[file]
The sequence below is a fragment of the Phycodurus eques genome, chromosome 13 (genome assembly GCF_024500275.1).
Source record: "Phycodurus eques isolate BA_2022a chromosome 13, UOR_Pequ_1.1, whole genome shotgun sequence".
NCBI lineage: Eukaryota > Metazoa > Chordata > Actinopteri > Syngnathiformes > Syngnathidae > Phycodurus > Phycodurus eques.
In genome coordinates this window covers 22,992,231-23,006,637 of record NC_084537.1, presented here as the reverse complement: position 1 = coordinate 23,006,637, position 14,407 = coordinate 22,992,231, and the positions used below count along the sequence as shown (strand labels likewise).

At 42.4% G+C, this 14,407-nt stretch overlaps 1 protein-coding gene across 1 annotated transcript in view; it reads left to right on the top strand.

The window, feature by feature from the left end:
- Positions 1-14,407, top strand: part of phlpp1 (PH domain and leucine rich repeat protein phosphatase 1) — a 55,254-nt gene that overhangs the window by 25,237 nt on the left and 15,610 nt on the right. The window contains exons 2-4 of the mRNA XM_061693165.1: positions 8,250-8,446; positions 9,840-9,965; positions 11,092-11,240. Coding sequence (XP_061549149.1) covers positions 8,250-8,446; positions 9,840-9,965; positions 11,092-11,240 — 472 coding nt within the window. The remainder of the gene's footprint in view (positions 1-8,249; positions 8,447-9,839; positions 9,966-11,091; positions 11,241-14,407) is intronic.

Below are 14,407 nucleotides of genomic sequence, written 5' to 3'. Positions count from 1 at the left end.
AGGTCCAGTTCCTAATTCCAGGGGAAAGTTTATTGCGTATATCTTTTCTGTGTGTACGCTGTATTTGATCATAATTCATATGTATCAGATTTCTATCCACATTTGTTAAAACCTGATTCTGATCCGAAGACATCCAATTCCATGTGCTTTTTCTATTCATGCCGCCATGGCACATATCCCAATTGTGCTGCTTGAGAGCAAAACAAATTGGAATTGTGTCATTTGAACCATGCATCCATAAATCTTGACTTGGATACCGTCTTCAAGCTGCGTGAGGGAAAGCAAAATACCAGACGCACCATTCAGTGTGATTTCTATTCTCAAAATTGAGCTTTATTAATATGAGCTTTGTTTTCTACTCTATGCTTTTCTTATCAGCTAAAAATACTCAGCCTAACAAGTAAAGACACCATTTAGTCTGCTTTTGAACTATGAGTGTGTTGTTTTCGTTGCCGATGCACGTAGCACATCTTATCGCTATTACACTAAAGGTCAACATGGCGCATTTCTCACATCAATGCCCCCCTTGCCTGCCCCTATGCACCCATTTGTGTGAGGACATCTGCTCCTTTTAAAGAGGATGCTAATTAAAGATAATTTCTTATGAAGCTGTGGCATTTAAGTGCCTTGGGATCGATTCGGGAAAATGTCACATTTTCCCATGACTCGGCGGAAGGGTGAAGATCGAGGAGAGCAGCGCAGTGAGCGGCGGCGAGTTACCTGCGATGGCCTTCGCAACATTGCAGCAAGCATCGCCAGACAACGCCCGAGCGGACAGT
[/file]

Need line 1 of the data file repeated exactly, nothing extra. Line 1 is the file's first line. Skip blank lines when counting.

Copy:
The sequence below is a fragment of the Phycodurus eques genome, chromosome 13 (genome assembly GCF_024500275.1).